There are different understandings of yin, especially in western culture, but most Americans associate it with the yin-yang symbol from Chinese philosophy.
In my yoga practice, I associate yin with a deeper, slower practice, as opposed to the more active practice of vinyasa, sometimes known as flow or power yoga. This afternoon in a yin yoga class, I realized that the balance of yin and yang in yoga may serve as a useful guide when navigating the Foreign Service limbo.
As I wrote last week, when something is difficult we are tempted to rush through it, and sometimes hurt ourselves in the process. In yin yoga, you hold the poses longer than you would in a flow class, and although it seems like baddha konasana (butterfly) would not be particularly difficult for an experienced yogi, holding the asana for a full five minutes can be challenging.
As I persisted in my five minute baddha konasana, it reminded me of my experience as a foreign service spouse. At first, getting into a great stretch feels wonderful and liberating, but if you hold it long enough it may start to feel uncomfortable and perhaps even restrictive. However, if you patiently work through the period of discomfort, you find calm and balance waiting for you on the other side.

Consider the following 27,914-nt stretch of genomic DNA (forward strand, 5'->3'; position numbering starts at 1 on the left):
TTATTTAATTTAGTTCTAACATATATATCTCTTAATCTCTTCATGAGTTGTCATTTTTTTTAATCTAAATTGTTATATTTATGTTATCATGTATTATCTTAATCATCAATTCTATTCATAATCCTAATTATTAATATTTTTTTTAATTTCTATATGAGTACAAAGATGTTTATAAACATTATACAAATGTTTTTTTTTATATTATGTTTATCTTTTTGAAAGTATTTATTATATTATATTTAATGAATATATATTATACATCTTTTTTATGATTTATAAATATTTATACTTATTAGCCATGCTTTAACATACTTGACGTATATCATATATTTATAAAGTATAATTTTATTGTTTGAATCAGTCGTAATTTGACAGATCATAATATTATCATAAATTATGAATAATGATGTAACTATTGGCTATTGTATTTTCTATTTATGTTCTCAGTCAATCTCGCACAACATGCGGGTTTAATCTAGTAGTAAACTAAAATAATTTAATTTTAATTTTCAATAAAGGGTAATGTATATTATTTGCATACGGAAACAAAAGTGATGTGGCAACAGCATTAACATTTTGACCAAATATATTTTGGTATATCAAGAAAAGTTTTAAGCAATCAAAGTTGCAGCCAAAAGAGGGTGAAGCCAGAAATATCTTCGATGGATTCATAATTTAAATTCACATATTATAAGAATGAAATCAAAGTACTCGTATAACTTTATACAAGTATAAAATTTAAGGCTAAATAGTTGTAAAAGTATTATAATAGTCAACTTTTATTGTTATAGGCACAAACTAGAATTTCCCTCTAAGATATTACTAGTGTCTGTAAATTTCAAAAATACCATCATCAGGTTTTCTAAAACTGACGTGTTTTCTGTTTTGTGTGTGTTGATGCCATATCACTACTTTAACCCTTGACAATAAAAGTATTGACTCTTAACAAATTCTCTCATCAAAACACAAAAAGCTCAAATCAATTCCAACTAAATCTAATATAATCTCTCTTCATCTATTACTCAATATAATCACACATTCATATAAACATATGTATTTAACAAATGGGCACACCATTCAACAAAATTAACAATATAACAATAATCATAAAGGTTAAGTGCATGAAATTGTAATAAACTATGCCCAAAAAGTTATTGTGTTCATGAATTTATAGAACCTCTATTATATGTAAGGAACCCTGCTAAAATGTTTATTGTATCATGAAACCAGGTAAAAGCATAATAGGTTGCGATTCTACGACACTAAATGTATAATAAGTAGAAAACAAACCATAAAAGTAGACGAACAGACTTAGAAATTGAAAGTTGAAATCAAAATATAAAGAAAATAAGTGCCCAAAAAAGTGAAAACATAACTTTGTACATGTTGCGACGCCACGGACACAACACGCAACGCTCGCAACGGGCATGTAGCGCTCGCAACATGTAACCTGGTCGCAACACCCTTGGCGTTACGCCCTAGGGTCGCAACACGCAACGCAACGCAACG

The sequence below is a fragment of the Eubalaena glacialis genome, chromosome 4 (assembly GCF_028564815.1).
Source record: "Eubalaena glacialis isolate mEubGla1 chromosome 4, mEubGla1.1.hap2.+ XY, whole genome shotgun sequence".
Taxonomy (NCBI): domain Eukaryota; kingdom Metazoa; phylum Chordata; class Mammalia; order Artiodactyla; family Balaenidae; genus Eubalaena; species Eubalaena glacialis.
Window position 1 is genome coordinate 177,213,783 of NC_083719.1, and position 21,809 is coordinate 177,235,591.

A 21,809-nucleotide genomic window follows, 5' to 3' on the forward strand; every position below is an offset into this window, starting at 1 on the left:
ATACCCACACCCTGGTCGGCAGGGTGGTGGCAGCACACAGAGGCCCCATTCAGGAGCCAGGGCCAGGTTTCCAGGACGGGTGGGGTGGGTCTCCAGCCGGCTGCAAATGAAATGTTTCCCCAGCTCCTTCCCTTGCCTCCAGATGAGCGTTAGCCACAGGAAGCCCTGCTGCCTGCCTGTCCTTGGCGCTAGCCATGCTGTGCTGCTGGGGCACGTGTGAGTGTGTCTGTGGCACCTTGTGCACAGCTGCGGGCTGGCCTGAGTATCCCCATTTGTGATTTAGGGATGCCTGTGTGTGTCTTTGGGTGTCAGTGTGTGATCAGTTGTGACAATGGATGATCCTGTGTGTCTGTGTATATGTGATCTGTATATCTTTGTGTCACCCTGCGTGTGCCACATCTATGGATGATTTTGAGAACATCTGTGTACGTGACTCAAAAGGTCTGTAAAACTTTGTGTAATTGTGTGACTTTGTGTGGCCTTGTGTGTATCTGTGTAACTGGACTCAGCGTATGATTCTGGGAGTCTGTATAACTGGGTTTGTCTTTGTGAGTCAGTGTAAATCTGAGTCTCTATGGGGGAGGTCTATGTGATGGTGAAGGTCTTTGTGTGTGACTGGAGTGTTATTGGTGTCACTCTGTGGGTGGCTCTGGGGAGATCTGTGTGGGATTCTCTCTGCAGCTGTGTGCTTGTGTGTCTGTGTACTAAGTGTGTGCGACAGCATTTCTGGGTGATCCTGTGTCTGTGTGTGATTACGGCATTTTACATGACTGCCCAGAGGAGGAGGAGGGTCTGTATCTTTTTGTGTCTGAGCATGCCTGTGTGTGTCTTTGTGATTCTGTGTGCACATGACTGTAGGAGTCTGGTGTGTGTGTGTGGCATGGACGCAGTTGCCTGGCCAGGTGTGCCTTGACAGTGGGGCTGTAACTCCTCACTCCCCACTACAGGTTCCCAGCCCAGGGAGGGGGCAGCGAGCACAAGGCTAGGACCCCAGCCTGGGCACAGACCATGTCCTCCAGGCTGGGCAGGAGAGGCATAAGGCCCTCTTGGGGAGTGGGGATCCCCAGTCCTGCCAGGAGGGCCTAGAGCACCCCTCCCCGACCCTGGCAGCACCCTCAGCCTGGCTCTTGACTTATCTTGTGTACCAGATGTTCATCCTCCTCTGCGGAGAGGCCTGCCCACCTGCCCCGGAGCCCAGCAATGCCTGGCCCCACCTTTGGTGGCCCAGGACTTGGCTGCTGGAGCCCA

When you are preparing to move and/or adjusting to a new place, you may feel displaced and uncomfortable once the novelty wears off, and it's tempting to want to ease the discomfort by trying to change your situation. However, in the Foreign Service you may not have the ability to do so and thus, it may be better to hold steady. Once again I refer to the wonderful chart from Diplolife.
If you act when it starts to get uncomfortable, you risk that you will never experience the enjoyment of appreciating what your current circumstances have to offer. The exception being when the circumstances are clearly a bad fit, or rather, if you can't bend back, stay away from back bends.
Yoga and the foreign service both teach the importance of staying present--of being fully aware of what's going on in the moment, and not getting caught up by the past or tangled in expectations for the future. We are scheduled to leave for post in July, and although I am finding this period of waiting somewhat awkward, I intend to continue appreciating what it has to offer. Hopefully next year, when we are once again bidding on posts, I will have learned things that will help me balance the yin and yang of life in the foreign service.